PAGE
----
Theorem. (Maximum Modulus Principle) $\;$If $f$ is a non-constant holomorphic function in a region $\Omega$, then $f$ cannot attains a maximum in $\Omega$.

Problem. Prove the maximum principle for harmonic functions, that is,

(a) If $u$ is a non-constant real-valued harmonic function in a region $\Omega$, then $u$ cannot attain a maximum in $\Omega$.

(b) Suppose that $\Omega$ is a region with compact closure. If $u$ is harmonic in $\Omega$ and continuous in $\overline{\Omega}$, then $$\sup_{z \in \Omega}|u(z)| \leq \sup_{\partial \Omega}|u(z)|$$

My attempt.

(a) Define $g(z) = u_{x}(z) - iu_{y}(z)$. So, $$\frac{\partial}{\partial x}u_{x} = u_{xx}$$ and $$\frac{\partial}{\partial y}u_{y} = -u_{yy}.$$ Thus, $$\frac{\partial}{\partial x}u_{x} - \frac{\partial}{\partial y}u_{y} = 0 \Longrightarrow \frac{\partial}{\partial x}u_{x} = \frac{\partial}{\partial y}u_{y}.$$ Analogously, $$\frac{\partial}{\partial y}u_{x} = -\frac{\partial}{\partial x}u_{y}.$$ Therefore, $g$ is holomorphic and so, there is $f$ such that $f' = g$ and, up to a constant, $u$ is a real part of $f$, i.e, $u$ is holomorphic. Since $u$ is a non-constant holomorphic function in $\Omega$, $u$ cannot attain a maximum in $\Omega$.

(b) Since $u$ is continuous in $\overline{\Omega}$, attains a maximum in $\overline{\Omega}$. But, by the item (a), the maximum cannot attains in $\Omega$, then $$\sup_{z \in \Omega}|u(z)| \leq \sup_{\partial \Omega}|u(z)|.$$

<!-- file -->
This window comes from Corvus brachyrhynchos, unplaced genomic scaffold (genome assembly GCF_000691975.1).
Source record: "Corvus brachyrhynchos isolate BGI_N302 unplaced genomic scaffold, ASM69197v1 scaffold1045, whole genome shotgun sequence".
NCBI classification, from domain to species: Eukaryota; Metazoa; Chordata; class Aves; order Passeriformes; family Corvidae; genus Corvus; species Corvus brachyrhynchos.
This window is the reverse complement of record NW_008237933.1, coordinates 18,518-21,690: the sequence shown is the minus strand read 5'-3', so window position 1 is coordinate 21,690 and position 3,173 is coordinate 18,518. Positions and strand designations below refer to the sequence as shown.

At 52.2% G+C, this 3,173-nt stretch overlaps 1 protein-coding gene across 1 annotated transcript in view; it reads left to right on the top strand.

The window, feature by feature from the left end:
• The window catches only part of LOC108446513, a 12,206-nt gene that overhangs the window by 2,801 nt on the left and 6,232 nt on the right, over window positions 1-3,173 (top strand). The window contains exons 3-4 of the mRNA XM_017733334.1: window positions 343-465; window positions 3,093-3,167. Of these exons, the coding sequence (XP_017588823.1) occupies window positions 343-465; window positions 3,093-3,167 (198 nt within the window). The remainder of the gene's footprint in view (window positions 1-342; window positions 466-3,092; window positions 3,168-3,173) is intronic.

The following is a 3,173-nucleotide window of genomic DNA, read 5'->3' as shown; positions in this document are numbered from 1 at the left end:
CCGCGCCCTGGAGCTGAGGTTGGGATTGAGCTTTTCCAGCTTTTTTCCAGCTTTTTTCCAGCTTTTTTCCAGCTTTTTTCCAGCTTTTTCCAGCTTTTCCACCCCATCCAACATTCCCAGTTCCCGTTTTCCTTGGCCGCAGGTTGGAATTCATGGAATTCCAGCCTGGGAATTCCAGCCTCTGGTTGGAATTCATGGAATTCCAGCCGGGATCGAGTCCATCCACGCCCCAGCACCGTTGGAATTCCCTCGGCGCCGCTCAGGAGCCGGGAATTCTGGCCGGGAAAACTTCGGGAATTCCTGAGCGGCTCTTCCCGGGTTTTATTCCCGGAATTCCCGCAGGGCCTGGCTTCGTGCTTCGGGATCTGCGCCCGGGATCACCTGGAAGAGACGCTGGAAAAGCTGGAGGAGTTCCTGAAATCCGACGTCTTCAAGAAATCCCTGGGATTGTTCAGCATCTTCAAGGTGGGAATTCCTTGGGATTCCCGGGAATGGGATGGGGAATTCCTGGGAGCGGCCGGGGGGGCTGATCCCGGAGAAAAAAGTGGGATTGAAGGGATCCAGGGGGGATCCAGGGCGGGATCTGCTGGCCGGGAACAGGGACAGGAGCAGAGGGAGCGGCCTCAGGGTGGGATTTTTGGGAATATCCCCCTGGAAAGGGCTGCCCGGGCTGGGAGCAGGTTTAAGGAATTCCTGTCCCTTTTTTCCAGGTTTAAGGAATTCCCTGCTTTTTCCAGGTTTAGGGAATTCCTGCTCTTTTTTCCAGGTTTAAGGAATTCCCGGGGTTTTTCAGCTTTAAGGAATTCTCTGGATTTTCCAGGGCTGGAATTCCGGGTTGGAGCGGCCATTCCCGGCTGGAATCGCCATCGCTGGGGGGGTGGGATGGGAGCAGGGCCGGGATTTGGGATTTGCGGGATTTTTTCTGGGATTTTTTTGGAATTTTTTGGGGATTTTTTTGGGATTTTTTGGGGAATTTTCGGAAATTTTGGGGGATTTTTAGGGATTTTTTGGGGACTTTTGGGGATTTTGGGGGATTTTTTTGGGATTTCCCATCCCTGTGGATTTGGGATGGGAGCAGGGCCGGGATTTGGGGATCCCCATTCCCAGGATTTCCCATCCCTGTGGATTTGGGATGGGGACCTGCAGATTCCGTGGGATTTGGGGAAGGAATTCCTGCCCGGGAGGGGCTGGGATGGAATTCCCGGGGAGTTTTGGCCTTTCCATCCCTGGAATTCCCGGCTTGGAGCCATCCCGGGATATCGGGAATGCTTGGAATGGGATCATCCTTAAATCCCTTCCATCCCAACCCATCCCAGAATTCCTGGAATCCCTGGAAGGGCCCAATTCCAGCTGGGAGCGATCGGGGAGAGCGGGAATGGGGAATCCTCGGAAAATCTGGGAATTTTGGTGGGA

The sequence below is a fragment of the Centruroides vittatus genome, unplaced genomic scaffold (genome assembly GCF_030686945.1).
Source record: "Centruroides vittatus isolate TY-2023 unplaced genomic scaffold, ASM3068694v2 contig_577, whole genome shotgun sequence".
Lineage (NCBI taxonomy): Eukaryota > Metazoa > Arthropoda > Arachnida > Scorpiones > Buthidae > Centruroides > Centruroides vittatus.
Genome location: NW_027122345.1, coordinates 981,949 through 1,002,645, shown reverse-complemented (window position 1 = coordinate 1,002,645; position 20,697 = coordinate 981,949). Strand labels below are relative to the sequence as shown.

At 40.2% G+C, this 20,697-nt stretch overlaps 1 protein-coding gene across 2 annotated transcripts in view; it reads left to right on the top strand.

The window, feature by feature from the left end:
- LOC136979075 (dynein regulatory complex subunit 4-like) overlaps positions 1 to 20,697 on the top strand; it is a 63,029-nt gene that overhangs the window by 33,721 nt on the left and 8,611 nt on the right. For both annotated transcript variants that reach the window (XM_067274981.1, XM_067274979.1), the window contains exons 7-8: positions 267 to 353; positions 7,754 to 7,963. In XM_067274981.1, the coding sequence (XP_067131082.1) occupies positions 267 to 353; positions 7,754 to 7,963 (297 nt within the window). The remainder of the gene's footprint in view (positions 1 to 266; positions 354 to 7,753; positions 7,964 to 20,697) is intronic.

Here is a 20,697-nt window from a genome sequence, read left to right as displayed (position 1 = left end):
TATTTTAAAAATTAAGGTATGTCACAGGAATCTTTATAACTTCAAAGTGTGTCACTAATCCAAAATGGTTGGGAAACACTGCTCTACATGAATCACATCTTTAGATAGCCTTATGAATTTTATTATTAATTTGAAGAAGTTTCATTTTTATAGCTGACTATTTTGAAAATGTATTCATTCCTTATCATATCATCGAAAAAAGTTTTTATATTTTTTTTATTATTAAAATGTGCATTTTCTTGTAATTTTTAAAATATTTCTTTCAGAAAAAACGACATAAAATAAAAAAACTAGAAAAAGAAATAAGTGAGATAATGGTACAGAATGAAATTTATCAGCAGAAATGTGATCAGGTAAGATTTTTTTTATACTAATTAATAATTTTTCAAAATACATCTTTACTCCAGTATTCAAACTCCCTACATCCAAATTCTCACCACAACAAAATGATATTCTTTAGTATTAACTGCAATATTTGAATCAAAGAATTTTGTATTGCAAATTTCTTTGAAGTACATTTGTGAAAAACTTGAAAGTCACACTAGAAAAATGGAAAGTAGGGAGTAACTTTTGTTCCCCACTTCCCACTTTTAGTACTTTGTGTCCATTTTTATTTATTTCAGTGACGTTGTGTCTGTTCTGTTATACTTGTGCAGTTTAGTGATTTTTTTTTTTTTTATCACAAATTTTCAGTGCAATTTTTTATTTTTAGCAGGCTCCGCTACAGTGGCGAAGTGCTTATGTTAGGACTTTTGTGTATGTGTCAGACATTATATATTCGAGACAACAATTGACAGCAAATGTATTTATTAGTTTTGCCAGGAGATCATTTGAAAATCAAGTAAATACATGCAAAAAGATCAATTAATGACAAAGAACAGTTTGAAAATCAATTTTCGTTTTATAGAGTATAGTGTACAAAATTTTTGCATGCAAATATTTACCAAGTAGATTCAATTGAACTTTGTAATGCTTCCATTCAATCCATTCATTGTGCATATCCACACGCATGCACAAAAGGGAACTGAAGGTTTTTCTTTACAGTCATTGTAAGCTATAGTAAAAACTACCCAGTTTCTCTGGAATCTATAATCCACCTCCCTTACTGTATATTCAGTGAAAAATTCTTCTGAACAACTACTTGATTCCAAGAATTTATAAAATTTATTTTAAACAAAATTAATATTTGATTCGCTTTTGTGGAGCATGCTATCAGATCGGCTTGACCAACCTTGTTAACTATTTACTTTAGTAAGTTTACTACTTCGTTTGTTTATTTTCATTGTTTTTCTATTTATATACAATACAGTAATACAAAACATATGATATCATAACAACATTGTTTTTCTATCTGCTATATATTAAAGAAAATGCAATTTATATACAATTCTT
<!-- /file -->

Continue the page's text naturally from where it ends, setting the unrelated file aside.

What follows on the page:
The problem not seems simple to solve. I suspect I've done something wrong. Can someone help me?


1 Answer 1


I will suggest a different approach. Suppose $u$ attains its maximum at some point $z_0 \in \Omega$. Then $u(z_0)$ is also the maximum of $u$ in some disc $D(z_0,r)$ contained in $\Omega$. There is an analytic function $f$ whose real part is $u$. Now apply Maximum Modulus Principle to $e^{f}$. Since $|e^{f}|=e^{u}$ it follows that $|e^{f}|$ attains maximum at $z_0$. This implies that $e^{f}$ and hence $f$ is a constant and so is $u$. Let $M =u(z_0)$. Using what we just proves you can verify that $\{z\in \Omega : u(z)=M\}$ is open and closed. Since $\Omega$ is connected it follows that $u$ has the constant value $M$ throughout $\Omega$.

Second part follows immediately. The continuous function $|u|$ attains its maximum at some point $z_1$ in $\overset {-} {\Omega}$ and this must be on the boundary. (It is the maximum of $u$ or $-u$). Hence $u(z)\leq \sup_{\partial \Omega}|u|$ for all $z \in \Omega$. We can also apply this to $-u$ so we get $|u(z)|\leq \sup_{\partial \Omega}|u|$ for all $z$.

  • $\begingroup$ Its a nice approach! I'll adopt it. But still I would like to know if there is any mistake with my idea in item (a). $\endgroup$
    – Lucas
    Nov 12, 2018 at 22:02
  • $\begingroup$ @LucasCorrêa Real part of a holomorphic function is never holomorphic unless it is a constant. $\endgroup$ Nov 12, 2018 at 23:14
  • $\begingroup$ I see! Thank you, Kavi! $\endgroup$
    – Lucas
    Nov 15, 2018 at 2:27
  • $\begingroup$ @KaviRamaMurthy We have $|f|=|u|+|v|$ if $v$ is the imaginary part of $f$. So how does $|e^f|=e^u$ imply that $|f|$ attains maximum at $z_0$? $\endgroup$ Mar 2, 2020 at 5:56
  • 2
    $\begingroup$ $|f|=|u|+|v|$ is not correct. However there was a mistake in my answer I have edited it. @nomadicmathematician $\endgroup$ Mar 2, 2020 at 6:10

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